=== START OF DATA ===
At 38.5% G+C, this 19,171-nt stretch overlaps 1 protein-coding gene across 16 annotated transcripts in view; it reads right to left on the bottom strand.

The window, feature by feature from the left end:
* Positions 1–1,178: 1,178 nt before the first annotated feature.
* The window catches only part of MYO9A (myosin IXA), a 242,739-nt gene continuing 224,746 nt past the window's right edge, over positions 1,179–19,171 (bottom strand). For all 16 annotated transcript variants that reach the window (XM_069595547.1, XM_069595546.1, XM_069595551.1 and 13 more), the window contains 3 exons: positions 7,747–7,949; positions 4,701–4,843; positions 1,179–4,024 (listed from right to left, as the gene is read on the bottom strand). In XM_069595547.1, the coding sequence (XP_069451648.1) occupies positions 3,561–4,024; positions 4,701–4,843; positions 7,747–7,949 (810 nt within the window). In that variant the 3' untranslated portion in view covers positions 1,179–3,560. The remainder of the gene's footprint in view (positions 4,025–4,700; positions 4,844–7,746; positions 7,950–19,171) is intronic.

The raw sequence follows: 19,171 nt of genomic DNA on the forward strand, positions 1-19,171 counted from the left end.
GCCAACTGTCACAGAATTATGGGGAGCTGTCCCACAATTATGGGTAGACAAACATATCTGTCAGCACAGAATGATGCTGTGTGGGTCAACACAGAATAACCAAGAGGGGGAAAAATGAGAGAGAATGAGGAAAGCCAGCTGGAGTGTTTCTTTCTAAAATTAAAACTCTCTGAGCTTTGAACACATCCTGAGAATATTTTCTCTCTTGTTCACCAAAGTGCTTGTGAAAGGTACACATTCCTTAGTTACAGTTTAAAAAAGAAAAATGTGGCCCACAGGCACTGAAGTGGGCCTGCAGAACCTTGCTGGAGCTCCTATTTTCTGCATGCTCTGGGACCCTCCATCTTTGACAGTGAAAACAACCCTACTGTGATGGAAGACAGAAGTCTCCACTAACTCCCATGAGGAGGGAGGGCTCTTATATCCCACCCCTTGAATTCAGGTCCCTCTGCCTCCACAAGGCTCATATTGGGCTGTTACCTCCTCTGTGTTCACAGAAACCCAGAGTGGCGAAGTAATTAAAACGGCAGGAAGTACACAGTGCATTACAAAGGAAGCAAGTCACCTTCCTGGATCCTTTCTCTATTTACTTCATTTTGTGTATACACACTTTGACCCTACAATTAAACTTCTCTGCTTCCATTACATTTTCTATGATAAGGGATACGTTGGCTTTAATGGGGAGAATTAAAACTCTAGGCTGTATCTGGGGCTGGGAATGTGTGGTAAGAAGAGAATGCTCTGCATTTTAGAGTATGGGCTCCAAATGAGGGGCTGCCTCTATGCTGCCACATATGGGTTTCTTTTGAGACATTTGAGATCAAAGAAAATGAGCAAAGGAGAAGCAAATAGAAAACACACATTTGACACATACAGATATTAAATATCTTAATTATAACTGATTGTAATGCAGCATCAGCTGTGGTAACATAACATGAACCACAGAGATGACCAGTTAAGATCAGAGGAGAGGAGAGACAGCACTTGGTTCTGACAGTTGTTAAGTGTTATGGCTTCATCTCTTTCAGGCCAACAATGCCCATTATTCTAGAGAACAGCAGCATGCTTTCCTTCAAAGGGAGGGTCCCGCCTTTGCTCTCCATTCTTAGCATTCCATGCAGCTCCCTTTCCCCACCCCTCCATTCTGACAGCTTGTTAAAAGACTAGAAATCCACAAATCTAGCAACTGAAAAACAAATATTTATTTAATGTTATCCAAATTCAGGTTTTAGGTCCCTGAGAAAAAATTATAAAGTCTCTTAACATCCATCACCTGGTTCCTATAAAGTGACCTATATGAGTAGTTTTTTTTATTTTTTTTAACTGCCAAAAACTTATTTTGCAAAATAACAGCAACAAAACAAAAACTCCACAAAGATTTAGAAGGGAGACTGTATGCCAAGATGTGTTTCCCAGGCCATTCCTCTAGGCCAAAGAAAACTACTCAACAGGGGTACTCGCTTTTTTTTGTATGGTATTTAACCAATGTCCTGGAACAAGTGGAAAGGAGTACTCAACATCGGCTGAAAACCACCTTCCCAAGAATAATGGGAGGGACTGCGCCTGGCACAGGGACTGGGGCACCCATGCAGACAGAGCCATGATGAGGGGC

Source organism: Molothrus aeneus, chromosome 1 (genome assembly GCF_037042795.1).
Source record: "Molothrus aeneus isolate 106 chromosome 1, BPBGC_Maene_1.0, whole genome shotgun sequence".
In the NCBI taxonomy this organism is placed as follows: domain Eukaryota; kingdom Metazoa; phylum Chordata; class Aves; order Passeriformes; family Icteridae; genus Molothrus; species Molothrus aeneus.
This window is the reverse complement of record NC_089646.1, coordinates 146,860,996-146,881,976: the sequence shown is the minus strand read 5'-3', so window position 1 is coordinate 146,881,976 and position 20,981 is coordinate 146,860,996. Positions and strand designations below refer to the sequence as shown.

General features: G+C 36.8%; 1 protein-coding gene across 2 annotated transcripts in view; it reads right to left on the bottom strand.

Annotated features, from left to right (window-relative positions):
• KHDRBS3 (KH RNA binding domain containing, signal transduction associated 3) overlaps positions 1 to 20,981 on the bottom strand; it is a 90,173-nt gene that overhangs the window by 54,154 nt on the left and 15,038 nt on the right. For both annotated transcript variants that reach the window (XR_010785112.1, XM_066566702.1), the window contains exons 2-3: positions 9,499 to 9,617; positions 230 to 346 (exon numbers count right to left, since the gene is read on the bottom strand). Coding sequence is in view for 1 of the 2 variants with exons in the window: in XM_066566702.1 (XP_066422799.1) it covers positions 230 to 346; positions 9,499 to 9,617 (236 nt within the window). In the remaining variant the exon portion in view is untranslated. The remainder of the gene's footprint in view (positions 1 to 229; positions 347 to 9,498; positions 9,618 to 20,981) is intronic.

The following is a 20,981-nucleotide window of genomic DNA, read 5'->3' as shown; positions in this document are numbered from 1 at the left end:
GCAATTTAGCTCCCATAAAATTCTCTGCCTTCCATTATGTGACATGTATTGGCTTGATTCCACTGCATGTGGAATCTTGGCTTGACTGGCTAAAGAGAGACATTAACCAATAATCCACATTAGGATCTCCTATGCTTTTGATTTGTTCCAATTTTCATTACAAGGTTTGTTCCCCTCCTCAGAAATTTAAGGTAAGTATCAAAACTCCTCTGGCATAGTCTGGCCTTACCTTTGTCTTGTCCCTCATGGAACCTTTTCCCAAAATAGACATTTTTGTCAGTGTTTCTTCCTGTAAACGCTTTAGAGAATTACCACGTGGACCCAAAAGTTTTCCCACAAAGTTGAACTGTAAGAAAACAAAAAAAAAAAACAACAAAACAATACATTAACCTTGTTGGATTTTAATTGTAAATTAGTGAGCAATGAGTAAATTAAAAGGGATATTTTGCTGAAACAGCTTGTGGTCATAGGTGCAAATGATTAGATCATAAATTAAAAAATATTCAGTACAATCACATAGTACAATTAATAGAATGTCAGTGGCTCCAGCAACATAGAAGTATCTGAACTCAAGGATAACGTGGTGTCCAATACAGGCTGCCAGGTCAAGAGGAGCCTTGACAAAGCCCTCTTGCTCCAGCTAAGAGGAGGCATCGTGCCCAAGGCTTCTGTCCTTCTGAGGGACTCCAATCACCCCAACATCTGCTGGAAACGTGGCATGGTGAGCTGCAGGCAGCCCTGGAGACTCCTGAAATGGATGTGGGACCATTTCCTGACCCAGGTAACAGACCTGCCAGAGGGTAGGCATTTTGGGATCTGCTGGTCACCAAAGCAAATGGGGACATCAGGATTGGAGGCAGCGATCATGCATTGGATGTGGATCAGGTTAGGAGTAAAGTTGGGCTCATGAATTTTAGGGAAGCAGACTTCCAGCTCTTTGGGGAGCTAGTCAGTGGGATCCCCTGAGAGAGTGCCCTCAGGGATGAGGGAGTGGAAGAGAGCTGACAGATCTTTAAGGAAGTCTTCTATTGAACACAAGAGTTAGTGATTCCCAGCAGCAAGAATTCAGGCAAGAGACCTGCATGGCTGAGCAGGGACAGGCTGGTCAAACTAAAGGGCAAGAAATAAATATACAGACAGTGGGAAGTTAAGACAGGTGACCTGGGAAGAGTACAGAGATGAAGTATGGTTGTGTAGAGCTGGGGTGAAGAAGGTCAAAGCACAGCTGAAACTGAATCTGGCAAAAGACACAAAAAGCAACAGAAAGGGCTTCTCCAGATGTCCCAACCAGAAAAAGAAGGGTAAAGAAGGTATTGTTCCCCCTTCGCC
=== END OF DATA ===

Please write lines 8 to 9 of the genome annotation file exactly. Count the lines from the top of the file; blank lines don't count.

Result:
Source record: "Molothrus aeneus isolate 106 chromosome 1, BPBGC_Maene_1.0, whole genome shotgun sequence".
In the NCBI taxonomy this organism is placed as follows: domain Eukaryota; kingdom Metazoa; phylum Chordata; class Aves; order Passeriformes; family Icteridae; genus Molothrus; species Molothrus aeneus.